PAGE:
India find themselves in a precarious position, facing a formidable challenge to salvage the match on just the second day of the highly anticipated World Test Championship Final at the Oval. Their decision to bat second after winning the toss proved costly, compounded by a disappointing top-order batting collapse.
The opening partnership of Rohit Sharma and Shubman Gill initially showed promise, but Sharma fell victim to an incoming delivery, dismissed leg before wicket by Pat Cummins. Gill, facing Scott Boland for the first time, made the ill-fated choice to leave a ball that swung in, resulting in his dismissal.
Cheteshwar Pujara, who had recently shared a dressing room with Steve Smith while playing for Sussex, committed a similar error against Cameron Green. Virat Kohli, facing an otherwise expensive Mitchell Starc, was caught off guard by a throat-high bouncer, a delivery he may have successfully avoided in his prime.
India made to rue decisions
Ravindra Jadeja provided a glimmer of hope with his counter-attacking style, even hitting a six off Boland. However, his dismissal, just two runs short of a half-century, to a delivery with a turn and bounce from Nathan Lyon underscored the mistake of not including Ravichandran Ashwin in the playing XI.
By opting to field first after winning the toss, India inadvertently granted Australia more favorable batting conditions. With the opposition amassing a total of 469 runs, India's decision had clearly backfired. Furthermore, the Indian team failed to recognise the ICC's commitment to preparing a durable wicket for the tournament's finale, as a prematurely ending match would undermine the reputation of Test cricket.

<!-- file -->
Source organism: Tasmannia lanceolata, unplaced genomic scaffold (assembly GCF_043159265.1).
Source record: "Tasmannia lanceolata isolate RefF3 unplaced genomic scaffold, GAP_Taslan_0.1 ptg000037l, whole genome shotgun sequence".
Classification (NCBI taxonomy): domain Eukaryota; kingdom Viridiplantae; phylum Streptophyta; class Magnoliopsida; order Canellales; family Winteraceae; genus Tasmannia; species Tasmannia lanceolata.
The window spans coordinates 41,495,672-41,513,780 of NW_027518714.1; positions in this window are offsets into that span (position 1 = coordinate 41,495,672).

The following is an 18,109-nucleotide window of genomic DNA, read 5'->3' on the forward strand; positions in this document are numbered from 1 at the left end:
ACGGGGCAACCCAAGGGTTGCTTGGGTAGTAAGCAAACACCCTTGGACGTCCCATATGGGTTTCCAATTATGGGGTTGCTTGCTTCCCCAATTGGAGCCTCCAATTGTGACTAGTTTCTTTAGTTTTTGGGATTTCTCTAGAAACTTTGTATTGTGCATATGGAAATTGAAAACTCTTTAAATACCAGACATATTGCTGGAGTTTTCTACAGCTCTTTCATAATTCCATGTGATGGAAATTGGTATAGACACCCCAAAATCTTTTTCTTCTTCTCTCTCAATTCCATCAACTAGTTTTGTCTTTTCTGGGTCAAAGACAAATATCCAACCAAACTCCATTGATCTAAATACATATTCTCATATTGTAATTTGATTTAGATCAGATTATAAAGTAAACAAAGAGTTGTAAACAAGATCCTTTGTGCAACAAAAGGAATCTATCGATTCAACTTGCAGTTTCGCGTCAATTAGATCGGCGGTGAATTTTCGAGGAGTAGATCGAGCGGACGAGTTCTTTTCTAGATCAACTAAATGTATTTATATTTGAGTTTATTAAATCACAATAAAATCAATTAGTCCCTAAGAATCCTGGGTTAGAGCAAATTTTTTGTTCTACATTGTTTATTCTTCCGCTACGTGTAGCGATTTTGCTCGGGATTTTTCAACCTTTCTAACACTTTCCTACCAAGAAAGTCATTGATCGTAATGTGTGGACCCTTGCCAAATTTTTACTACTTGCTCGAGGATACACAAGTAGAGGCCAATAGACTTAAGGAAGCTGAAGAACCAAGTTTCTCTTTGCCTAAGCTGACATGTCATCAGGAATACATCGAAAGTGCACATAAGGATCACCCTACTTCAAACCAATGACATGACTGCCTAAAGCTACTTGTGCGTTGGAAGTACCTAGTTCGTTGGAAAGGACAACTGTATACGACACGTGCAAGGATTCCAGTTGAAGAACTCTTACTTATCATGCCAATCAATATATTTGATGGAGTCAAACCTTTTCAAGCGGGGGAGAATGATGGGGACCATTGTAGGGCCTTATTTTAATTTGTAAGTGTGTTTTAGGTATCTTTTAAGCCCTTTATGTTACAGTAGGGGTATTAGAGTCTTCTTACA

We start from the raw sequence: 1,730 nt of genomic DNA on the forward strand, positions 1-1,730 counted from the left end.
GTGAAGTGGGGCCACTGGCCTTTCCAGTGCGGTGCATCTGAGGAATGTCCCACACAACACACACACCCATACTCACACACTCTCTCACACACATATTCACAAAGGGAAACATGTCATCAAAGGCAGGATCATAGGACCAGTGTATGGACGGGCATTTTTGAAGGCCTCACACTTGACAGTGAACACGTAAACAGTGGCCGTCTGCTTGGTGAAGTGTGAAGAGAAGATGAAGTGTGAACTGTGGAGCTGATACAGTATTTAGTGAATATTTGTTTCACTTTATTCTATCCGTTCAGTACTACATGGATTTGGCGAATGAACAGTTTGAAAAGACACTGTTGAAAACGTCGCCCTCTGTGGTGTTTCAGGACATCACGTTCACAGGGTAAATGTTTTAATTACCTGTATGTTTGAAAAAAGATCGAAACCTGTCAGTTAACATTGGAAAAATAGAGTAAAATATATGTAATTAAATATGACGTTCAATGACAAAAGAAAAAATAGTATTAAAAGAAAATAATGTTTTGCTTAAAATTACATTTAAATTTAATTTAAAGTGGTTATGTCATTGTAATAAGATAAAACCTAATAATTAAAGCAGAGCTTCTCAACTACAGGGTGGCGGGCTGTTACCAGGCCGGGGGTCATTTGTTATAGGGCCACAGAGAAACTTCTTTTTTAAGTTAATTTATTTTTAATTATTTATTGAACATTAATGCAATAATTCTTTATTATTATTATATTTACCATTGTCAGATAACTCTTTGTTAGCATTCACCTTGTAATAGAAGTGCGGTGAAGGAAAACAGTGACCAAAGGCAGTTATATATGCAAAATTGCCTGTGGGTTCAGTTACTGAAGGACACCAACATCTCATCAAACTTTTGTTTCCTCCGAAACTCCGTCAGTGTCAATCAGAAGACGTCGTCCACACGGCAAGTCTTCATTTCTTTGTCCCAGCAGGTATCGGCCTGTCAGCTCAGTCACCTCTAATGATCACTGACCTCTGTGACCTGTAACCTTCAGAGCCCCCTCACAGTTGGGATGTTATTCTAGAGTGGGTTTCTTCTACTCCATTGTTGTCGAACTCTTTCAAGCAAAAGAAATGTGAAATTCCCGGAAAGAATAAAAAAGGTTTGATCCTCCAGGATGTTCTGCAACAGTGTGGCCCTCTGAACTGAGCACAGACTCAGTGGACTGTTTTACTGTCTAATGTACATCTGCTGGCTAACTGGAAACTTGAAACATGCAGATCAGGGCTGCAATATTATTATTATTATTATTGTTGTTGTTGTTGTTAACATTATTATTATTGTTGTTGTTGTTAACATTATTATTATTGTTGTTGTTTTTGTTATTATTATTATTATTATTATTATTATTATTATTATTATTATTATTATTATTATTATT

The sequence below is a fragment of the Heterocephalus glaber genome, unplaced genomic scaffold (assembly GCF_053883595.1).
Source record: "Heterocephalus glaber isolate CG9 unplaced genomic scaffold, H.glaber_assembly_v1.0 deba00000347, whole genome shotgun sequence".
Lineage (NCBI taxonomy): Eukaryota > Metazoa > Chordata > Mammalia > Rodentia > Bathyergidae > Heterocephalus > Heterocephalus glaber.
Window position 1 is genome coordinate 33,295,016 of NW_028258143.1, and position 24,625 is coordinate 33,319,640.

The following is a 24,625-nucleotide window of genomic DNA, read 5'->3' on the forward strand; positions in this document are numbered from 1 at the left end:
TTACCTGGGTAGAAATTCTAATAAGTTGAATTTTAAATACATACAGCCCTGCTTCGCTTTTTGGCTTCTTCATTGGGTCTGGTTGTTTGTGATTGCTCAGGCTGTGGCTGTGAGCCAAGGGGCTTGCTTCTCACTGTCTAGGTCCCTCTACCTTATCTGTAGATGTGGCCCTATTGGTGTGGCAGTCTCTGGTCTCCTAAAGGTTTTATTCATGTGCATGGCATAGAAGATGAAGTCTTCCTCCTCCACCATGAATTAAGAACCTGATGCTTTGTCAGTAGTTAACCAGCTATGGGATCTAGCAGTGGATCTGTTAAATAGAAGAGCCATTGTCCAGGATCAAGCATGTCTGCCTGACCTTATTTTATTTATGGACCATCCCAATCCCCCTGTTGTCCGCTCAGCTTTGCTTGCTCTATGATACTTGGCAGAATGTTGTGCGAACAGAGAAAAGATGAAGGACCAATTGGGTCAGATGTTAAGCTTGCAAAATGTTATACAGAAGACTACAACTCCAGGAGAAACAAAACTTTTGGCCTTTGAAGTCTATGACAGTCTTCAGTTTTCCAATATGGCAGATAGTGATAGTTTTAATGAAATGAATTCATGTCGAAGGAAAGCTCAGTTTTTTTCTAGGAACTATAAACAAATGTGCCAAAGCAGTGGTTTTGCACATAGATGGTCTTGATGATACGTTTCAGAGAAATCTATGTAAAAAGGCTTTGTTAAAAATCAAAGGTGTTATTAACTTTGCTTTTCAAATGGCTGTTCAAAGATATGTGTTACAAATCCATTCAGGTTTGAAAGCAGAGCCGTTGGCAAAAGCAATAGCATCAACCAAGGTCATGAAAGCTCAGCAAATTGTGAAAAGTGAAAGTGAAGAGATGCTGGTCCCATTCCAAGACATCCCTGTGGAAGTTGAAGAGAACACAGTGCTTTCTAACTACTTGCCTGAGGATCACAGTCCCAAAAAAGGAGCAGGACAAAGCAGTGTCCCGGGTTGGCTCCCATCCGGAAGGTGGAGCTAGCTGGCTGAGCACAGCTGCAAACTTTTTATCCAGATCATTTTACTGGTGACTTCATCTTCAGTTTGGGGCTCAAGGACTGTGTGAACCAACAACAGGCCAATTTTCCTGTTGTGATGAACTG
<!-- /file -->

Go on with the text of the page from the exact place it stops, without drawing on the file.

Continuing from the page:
Misreading conditions proves costly
The sight of a grassy wicket before the toss had unsettled the Indian players, leading them to hesitate in choosing to bat first. However, they failed to consider that the grass cover was intentionally retained to bind the track and ensure its longevity. Consequently, on the second morning, the pitch appeared less grassy, and India's bowlers struggled to replicate their success from the previous day, when conditions favoured them.
Mohammed Shami encountered difficulties as his deliveries lost pace before reaching the wicketkeeper, while Mohammed Siraj proved more lively, generating thudding deliveries. Siraj emerged as the most potent Indian bowler, claiming four wickets, including that of centurion Travis Head, who gloved a hook to the impressive wicketkeeper, K.S. Bharat.
Interestingly, the left-arm spinner Jadeja proved to be the most economical bowler for India, further highlighting the team's mistake in excluding Ashwin from the playing XI. His absence was a missed opportunity to add balance and variety to the Indian bowling attack.
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